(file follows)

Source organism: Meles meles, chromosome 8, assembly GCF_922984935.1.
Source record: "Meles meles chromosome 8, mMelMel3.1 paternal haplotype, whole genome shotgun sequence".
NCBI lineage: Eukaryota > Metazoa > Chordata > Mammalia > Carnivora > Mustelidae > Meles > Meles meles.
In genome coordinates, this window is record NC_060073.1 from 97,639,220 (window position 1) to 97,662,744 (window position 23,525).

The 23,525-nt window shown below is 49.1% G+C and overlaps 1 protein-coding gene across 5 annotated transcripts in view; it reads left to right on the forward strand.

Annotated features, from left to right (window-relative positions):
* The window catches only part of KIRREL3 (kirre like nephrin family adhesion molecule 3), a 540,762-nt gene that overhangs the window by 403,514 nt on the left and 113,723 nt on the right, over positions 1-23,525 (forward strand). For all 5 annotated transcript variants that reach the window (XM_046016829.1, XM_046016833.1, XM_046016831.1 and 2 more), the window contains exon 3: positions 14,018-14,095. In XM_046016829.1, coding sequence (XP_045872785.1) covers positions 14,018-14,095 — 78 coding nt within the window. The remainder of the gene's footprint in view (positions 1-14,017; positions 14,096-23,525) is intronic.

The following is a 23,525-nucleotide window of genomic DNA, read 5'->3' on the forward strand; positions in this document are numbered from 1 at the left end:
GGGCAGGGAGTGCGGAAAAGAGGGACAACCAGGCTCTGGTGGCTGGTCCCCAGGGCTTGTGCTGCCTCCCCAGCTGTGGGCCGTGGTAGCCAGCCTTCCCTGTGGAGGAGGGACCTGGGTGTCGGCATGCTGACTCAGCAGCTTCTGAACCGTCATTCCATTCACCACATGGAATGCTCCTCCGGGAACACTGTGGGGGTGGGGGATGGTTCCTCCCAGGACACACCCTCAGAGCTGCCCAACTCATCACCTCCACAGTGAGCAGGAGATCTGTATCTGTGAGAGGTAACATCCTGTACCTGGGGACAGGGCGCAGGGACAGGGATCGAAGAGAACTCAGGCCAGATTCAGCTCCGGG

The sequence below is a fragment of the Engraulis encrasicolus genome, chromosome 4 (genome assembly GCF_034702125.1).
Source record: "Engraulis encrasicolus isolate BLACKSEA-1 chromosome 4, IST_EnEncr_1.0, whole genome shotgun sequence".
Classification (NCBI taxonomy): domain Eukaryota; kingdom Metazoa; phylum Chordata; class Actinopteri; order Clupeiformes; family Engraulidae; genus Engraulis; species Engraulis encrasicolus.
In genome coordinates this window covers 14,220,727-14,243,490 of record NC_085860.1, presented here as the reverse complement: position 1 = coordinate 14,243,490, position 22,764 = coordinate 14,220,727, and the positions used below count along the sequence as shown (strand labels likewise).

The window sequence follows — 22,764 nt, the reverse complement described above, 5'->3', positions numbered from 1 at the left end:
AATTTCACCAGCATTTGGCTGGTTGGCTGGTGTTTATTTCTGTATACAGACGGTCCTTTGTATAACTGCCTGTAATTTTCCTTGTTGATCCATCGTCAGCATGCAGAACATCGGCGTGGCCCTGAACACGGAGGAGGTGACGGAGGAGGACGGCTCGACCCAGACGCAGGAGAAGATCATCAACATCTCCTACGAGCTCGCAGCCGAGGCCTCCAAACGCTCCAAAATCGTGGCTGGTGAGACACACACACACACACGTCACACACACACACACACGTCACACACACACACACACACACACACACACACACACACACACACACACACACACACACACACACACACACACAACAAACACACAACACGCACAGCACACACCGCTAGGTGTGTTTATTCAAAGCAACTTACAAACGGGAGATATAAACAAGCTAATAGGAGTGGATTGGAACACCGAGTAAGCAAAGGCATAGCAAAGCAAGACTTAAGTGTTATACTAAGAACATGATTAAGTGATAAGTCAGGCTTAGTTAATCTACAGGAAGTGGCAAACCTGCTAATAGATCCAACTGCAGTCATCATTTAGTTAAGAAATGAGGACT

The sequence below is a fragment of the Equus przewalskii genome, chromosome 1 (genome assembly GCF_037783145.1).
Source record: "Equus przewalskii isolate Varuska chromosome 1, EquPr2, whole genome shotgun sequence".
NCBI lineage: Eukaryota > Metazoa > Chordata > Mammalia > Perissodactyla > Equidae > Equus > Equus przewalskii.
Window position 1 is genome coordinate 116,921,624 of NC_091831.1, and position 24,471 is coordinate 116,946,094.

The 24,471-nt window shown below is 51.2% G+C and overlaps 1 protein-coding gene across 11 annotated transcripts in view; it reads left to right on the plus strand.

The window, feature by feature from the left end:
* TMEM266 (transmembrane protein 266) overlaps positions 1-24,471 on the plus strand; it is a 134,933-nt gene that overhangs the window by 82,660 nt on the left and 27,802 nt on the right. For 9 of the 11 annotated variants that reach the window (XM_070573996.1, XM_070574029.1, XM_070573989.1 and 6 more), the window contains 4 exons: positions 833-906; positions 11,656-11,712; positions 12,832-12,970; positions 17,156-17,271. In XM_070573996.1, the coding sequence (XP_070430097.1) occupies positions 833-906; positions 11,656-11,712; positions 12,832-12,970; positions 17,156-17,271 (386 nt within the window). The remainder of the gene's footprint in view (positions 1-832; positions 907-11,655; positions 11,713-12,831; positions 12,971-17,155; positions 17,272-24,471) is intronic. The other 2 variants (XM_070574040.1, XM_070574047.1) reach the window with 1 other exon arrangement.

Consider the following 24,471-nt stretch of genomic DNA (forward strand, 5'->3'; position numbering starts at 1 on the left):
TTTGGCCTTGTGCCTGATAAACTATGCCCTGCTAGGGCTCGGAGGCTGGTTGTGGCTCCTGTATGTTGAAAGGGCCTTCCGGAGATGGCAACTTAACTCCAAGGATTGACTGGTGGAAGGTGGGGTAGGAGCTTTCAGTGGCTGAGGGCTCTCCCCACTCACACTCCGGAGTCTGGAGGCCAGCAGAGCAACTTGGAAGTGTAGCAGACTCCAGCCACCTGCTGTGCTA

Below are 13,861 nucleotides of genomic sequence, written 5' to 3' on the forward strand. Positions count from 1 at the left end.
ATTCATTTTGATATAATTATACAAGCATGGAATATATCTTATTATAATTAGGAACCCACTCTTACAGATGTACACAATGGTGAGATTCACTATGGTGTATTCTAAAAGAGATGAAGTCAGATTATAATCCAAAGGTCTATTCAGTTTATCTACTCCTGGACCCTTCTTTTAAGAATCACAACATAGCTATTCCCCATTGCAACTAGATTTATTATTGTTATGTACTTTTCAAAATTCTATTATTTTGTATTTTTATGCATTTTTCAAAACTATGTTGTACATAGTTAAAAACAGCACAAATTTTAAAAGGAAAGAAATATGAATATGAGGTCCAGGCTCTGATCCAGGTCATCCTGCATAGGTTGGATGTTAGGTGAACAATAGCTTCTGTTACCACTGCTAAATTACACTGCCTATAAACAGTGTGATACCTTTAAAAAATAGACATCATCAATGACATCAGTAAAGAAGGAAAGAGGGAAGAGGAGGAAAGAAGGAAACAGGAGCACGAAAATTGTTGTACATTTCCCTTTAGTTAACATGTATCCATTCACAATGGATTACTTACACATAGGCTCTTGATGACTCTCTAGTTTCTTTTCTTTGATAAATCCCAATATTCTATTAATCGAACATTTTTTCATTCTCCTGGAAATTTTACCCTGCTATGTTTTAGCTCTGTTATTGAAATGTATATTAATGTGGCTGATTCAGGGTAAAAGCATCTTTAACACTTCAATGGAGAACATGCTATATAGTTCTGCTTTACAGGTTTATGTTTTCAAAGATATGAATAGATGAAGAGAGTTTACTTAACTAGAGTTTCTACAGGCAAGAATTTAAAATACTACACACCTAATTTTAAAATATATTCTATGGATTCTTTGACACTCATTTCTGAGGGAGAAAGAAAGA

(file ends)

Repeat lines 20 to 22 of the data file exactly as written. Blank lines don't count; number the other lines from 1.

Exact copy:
The 24,471-nt window shown below is 51.2% G+C and overlaps 1 protein-coding gene across 11 annotated transcripts in view; it reads left to right on the plus strand.

The window, feature by feature from the left end:
* TMEM266 (transmembrane protein 266) overlaps positions 1-24,471 on the plus strand; it is a 134,933-nt gene that overhangs the window by 82,660 nt on the left and 27,802 nt on the right. For 9 of the 11 annotated variants that reach the window (XM_070573996.1, XM_070574029.1, XM_070573989.1 and 6 more), the window contains 4 exons: positions 833-906; positions 11,656-11,712; positions 12,832-12,970; positions 17,156-17,271. In XM_070573996.1, the coding sequence (XP_070430097.1) occupies positions 833-906; positions 11,656-11,712; positions 12,832-12,970; positions 17,156-17,271 (386 nt within the window). The remainder of the gene's footprint in view (positions 1-832; positions 907-11,655; positions 11,713-12,831; positions 12,971-17,155; positions 17,272-24,471) is intronic. The other 2 variants (XM_070574040.1, XM_070574047.1) reach the window with 1 other exon arrangement.